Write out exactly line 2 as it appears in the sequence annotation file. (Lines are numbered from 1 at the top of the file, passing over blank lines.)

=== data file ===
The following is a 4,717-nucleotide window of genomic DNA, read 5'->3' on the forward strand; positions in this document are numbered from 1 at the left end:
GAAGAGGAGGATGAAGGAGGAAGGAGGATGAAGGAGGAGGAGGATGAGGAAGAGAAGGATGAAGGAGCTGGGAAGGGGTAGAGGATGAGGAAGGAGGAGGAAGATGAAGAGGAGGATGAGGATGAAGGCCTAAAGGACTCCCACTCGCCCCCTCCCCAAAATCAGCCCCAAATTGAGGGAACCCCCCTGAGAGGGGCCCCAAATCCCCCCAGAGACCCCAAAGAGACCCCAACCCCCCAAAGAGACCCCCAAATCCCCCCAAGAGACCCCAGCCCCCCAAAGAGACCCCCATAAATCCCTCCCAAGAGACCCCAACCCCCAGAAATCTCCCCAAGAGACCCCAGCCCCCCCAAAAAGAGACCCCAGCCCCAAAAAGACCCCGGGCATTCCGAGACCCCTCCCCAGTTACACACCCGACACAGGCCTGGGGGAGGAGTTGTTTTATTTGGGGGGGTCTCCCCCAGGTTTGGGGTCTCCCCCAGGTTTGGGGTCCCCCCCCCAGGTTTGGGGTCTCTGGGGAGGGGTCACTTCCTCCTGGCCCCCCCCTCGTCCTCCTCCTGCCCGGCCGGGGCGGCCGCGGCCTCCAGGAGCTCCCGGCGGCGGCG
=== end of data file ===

GAAGAGGAGGATGAAGGAGGAAGGAGGATGAAGGAGGAGGAGGATGAGGAAGAGAAGGATGAAGGAGCTGGGAAGGGGTAGAGGATGAGGAAGGAGGAGGAAGATGAAGAGGAGGATGAGGATGAAGGCCTAAAGGACTCCCACTCGCCCCCTCCCCAAAATCAGCCCCAAATTGAGGGAACCCCCCTGAGAGGGGCCCCAAATCCCCCCAGAGACCCCAAAGAGACCCCAACCCCCCAAAGAGACCCCCAAATCCCCCCAAGAGACCCCAGCCCCCCAAAGAGACCCCCATAAATCCCTCCCAAGAGACCCCAACCCCCAGAAATCTCCCCAAGAGACCCCAGCCCCCCCAAAAAGAGACCCCAGCCCCAAAAAGACCCCGGGCATTCCGAGACCCCTCCCCAGTTACACACCCGACACAGGCCTGGGGGAGGAGTTGTTTTATTTGGGGGGGTCTCCCCCAGGTTTGGGGTCTCCCCCAGGTTTGGGGTCCCCCCCCCAGGTTTGGGGTCTCTGGGGAGGGGTCACTTCCTCCTGGCCCCCCCCTCGTCCTCCTCCTGCCCGGCCGGGGCGGCCGCGGCCTCCAGGAGCTCCCGGCGGCGGCG